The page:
On Loss and A Volleyball

A couple of weeks ago, we saw the new Tom Hanks movie, Captain Phillips. And I thought to myself, “Man, I really love Tom Hanks.”

Now, I have no idea what he’s actually LIKE. For all I know, he could be the worst human being on the planet in person…but I like to think not. And, he’s in one of my all-time favorites, Forrest Gump (which STILL makes me bawl).

Though, you have no idea what it was like being a “Jenni” in the ’90s when that movie came out. If I hear, “Run, Forrest, run!” one more time…But, I digress.

The other day, I was thinking about loss. October is such a mixed bag of emotions for me now. I have always loved the month and all its accoutrements. Fall. The leaves, a fiery hue, streaming to the ground like little meteorites. The scary movies (!). And clearly, the excuse to eat way too much candy.

But, October has also become a season of loss to me. I suppose technically it has always been that way – the excitement for fall layered with the sadness of watching summer slip by. And yet, now it
is literally a time of loss, as we mark the one year anniversary of losing my dad and the way of life I knew before losing him and before my injury.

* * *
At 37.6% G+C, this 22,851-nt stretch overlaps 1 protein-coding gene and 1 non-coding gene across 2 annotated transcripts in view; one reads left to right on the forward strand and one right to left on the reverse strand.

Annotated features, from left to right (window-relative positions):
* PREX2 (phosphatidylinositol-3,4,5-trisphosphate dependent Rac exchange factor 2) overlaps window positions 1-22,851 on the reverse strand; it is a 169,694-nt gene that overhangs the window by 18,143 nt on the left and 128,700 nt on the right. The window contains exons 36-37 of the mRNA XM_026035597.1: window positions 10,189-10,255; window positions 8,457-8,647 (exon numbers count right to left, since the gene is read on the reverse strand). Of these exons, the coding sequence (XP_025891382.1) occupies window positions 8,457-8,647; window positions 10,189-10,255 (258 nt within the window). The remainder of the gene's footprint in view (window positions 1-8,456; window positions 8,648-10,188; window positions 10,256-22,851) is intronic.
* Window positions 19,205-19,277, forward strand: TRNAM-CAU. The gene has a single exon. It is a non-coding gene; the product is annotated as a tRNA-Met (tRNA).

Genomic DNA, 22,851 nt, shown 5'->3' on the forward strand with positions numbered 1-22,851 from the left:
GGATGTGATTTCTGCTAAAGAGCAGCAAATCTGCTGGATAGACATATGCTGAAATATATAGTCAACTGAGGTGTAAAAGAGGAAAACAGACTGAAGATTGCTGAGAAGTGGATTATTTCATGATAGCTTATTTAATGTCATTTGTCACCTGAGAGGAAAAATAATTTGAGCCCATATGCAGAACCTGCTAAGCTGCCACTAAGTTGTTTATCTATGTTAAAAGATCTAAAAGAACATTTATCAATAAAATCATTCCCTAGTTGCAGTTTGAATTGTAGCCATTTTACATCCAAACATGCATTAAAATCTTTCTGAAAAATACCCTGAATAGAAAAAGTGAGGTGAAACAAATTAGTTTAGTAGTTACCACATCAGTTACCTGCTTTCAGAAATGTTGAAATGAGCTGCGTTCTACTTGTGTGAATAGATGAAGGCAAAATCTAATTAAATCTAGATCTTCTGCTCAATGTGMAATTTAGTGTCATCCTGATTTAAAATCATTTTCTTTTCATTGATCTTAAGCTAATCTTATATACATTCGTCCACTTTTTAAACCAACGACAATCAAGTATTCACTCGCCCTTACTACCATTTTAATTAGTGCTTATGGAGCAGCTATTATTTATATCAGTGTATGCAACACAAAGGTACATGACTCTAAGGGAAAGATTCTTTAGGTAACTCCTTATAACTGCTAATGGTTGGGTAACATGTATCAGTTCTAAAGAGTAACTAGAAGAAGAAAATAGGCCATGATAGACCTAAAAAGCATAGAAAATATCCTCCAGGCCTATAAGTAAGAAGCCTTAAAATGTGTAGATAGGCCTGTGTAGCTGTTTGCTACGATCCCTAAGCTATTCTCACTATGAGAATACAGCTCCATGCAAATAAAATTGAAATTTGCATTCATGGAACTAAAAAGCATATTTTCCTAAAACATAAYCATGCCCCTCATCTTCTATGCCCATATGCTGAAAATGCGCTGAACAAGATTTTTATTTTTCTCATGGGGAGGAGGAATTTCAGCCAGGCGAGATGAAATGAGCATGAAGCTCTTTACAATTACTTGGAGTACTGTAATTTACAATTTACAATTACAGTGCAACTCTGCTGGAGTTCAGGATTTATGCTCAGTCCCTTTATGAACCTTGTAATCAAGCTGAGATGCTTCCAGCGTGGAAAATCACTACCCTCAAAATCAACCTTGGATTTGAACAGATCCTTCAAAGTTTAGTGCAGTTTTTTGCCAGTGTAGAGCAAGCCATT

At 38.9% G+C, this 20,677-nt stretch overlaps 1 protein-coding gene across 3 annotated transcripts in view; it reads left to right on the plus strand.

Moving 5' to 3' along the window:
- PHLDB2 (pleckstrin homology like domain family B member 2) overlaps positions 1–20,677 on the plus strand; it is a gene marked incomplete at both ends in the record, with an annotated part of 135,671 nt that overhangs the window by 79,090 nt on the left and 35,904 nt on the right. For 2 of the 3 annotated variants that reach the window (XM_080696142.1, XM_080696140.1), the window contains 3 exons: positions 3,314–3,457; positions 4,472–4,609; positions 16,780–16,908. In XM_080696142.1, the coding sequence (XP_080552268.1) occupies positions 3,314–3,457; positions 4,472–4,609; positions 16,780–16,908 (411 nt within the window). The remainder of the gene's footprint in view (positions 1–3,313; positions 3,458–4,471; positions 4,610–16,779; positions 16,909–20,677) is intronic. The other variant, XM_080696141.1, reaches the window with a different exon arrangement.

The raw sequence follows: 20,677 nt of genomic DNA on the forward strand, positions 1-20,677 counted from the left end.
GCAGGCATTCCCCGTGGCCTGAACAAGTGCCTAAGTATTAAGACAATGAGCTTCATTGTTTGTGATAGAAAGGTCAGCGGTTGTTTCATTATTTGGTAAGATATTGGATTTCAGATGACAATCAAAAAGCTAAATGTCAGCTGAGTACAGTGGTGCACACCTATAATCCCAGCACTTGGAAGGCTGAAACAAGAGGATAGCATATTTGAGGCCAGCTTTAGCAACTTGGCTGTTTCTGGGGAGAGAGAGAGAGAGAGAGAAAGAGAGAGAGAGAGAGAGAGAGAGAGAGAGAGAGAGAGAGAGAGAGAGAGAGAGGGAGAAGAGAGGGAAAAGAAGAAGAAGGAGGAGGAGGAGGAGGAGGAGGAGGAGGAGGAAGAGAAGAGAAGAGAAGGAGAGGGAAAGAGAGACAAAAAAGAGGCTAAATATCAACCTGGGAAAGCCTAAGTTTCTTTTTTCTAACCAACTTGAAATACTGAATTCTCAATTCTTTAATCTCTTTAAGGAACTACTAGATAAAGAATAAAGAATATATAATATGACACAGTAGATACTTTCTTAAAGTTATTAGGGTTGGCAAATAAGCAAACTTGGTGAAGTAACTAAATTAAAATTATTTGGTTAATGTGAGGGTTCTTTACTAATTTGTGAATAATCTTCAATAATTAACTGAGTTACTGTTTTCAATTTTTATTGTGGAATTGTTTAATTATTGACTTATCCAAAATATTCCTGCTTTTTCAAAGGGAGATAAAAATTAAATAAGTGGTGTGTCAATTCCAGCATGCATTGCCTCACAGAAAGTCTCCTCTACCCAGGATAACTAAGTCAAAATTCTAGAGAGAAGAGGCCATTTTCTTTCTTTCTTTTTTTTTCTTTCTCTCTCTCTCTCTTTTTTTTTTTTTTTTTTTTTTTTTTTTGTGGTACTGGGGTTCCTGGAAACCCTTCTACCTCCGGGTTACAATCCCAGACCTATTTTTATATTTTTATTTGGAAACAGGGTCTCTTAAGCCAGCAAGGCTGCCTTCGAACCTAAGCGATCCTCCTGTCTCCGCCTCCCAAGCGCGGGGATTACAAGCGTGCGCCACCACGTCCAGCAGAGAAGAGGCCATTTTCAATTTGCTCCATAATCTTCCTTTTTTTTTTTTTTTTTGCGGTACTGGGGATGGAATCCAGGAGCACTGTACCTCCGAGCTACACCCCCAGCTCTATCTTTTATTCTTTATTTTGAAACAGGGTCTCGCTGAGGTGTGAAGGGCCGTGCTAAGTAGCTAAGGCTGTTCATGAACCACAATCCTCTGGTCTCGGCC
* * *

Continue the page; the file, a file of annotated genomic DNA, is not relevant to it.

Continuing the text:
You may thinking, “Okay, Jenni, I’m with you here, but what does Tom Hanks really have to do with anything?”

Does anyone remember Castaway? Maybe it wasn’t your favorite Tom Hanks movie, but I bet you remember that volleyball (why, by the way, you can apparently purchase, fake bloody handprint and all). There was nothing quite so sad as watching poor Wilson float away from the raft,
and nothing likely mocked so much after as Tom’s character screaming after it.

You know, people made fun of that scene. Why be so upset? It’s JUST a volleyball.

And that’s the issue here, really. When we start prefacing our speech with “JUST,” we sort of miss the point, don’t we? It doesn’t matter if it was just a volleyball to you. To his character, at the time and given the circumstances, it was the biggest loss he could face.

Conversely, making these type of justifications or comparisons lessens our ability to emphasize with other people who we feel have it “easier” than we do. Saying, “It’s JUST a ____ (fill in the blank – horse/house/cat/car/whatever)” just isn’t fair.

On the hand, constantly comparing your own loss to someone else who you feel may have it a lot worse can sometimes make your own feelings seem invalid. But they’re not.